Today, businesses are competing for the attention of consumers in the marketplace. Just think about the times you read a news headline in 140 characters, reply to a text with an emoji, or skip a YouTube ad after 5 seconds. Our attention is dwindling under the average attention span of a goldfish.

How can companies leave a positive and memorable impression on consumers?

Let me start by drawing on this concept of the Experience Economy. (Pine, J. &  Gilmore, J. 1998)

Coffee can be offered to the marketplace depending on how value is added and customised.

  1. Coffee as a commodity: This is traded on the commodity market as a raw material. The beans are undifferentiated and traded based mainly on price.
  2. Coffee as a good: A manufacturer can roast, ground and package the beans in order to be sold in supermarkets. These are standardised and branded physical goods.
  3. Coffee as a service: A coffeehouse company can brew your coffee for you. A service is delivered and is served according your preferences.
  4. Coffee as an exper ience: Serve that cup of coffee in an immersive experience of smell, taste and a pleasurable environment based on intellect, emotions and senses and you have staged a memorable experience. Starbucks is an example where they invest in ambience, atmosphere, comfort and free WIFI of course! These experiences are distinct economic offerings and require stimuli to keep us engaged.
  5. Coffee experience through transformations: Transformations are the highest form of economic offering which consists of customising an experience to create a learning experience.  The learning elements must be truly personal and aligned exactly to what the customer is looking for.

A transformation is a unique custom-built experience with an education element to it which results in a changed individual. 

Transformation and coaching experiences

Starbucks is a prime example of an empire with digital at heart but it’s not all just about serving coffee in a cup. They have recently opened another of their up-market Starbucks Reserve brands in the Marina Sands of Singapore.

In a Starbucks Reserve, you’re greeted by welcoming hosts equipped with a tablet, with a backdrop of digital screens and visual art projections on the wall. Furthermore, there are no queues so that you can avoid any hassle. Once seated, you can have a barista explain different types of coffees in a setting which is reminiscent of a chemistry class.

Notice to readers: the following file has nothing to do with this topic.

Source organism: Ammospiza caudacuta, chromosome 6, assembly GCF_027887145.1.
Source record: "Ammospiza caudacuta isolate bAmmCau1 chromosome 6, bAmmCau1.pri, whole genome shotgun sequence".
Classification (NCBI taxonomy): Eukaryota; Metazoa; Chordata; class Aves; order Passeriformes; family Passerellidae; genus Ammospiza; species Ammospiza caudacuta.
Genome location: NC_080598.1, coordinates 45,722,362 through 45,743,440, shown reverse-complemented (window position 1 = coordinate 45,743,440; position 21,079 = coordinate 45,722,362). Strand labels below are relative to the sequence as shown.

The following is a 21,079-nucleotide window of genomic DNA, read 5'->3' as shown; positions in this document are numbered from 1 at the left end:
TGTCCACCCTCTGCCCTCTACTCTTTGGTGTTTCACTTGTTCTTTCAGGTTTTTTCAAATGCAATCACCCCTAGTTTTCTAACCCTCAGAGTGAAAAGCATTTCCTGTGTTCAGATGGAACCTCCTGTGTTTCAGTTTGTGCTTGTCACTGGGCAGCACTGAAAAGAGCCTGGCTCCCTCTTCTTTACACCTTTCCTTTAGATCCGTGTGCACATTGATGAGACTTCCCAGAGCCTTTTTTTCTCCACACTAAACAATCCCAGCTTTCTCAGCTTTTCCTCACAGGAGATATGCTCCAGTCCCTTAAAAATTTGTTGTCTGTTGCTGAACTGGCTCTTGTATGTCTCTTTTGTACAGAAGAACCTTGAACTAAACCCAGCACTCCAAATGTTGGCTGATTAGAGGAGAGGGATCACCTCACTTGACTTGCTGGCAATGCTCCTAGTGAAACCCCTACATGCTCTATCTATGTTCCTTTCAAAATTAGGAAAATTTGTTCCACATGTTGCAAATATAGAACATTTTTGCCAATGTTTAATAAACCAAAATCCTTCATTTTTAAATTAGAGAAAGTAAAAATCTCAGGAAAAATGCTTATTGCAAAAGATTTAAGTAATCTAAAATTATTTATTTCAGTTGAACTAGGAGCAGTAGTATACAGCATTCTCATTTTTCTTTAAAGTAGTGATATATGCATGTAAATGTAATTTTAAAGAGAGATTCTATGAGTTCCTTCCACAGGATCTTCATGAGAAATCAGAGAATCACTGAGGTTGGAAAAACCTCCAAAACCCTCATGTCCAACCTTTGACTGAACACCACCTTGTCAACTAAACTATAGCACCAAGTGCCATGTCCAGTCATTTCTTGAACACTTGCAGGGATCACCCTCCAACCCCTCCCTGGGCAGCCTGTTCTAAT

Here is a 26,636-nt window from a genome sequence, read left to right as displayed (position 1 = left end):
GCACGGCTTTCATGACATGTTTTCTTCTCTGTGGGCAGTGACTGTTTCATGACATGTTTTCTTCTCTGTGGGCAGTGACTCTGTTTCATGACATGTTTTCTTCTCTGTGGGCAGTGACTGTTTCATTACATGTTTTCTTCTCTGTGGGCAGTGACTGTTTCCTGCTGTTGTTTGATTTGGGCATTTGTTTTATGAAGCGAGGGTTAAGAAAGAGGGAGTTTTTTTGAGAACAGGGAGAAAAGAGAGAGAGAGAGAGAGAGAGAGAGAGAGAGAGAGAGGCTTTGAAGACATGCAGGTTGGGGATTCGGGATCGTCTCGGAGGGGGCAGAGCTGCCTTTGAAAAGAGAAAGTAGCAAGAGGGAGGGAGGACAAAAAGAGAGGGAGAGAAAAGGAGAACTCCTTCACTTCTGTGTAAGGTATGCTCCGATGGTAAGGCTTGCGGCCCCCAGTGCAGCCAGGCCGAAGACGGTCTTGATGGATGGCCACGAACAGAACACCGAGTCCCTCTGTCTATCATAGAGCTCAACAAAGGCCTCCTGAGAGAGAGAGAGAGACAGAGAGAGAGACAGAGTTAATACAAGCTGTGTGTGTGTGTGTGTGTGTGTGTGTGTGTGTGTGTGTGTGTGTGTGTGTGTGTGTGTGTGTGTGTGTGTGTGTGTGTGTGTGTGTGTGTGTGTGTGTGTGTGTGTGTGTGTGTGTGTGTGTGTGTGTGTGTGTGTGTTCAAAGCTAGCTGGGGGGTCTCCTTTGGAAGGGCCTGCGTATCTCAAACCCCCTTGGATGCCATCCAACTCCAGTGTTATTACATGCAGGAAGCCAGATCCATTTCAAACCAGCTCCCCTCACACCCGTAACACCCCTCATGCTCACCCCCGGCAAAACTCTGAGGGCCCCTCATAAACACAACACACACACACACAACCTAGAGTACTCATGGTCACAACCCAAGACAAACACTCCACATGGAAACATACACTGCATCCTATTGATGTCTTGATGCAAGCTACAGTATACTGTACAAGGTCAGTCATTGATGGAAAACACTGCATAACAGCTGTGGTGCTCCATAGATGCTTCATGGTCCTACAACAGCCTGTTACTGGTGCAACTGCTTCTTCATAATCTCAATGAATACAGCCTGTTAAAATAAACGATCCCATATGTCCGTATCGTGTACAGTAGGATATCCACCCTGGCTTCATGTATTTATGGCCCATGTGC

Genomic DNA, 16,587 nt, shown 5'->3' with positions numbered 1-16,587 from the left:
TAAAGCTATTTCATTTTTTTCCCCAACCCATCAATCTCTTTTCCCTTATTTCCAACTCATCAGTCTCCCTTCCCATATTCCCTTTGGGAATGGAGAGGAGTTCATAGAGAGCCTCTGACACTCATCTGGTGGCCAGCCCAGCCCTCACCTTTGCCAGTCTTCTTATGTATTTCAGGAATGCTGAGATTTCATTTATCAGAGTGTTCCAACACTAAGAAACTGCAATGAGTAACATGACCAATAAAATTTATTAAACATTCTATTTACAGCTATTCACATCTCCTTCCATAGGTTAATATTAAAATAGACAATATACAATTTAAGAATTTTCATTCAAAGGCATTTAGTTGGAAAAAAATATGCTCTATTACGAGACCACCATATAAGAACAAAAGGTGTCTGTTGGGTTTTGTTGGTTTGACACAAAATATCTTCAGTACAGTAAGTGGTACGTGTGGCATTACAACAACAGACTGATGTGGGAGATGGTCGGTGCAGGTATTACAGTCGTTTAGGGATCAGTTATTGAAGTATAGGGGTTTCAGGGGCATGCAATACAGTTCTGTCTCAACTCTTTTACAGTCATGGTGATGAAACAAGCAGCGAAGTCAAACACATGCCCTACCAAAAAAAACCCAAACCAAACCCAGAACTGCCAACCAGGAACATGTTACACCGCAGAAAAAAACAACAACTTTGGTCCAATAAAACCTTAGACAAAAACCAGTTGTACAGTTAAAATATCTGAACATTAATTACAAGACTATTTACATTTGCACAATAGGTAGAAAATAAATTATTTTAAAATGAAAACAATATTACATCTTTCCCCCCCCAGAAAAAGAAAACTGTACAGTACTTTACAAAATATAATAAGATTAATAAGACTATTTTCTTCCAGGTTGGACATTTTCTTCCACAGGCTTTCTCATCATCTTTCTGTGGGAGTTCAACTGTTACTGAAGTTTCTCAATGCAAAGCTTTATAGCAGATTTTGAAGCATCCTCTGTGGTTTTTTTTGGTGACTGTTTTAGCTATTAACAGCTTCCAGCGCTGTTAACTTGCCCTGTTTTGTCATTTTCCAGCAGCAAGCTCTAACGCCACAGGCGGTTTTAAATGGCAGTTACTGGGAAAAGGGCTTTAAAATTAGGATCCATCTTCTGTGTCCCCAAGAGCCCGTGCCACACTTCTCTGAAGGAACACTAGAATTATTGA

Digital ordering methods and mobile payment processes are in place to facilitate the experience. There are also wireless charging stations and Wi-Fi is available throughout for all of your devices. The lights are dimmed in the evening to create a particular ambience, and they even serve alcoholic beverages on the evening menu which complement the food choices, which is something unlike your usual coffeehouse.

The Starbucks Reserve roaster and tasting room in Seattle is a transformation piece. It transforms a coffee novice to a coffee connoisseur by guiding customers through the journey of a coffee from bean to cup. They have clearly gone out the way to create not an average Starbucks but a combination of a showcase, theatre and a museum, staging an experience for people and transforming people who want more than just a regular black Americano. 

Now, we all know the importance of compelling customer experience, however, the implementation of this is not an easy task. There tend to be three main barriers to realising great customer experience.

Firstly, business plans need to have customers at the heart of the organisation in order to deliver a compelling customer experience.  Starbucks mission is “to inspire and nurture the human spirit – one person, one cup and one neighbourhood at a time”. Good to know, but how?  The mission statements will need to be translated into objectives, strategies, tactics and operational plans.

Secondly, customer experience cannot just be a thumbs-up from the boardroom without plans to engage the employees and ensure a programme is in place to manage the change with outcome-focused objectives.   

Lastly, metrics are often inaccurate and focus on operational measures rather than perceived customer value.

Much of this thinking can be encapsulated in Customer Satisfaction Strategy, which highlights two main features:

  1. Subtlety works; companies can look at nuances, gestures and words to create customer experience which in turn inspires longer-term customer value
  2. Consistency is key: creating a consistent customer experience will help in bringing in more customers over time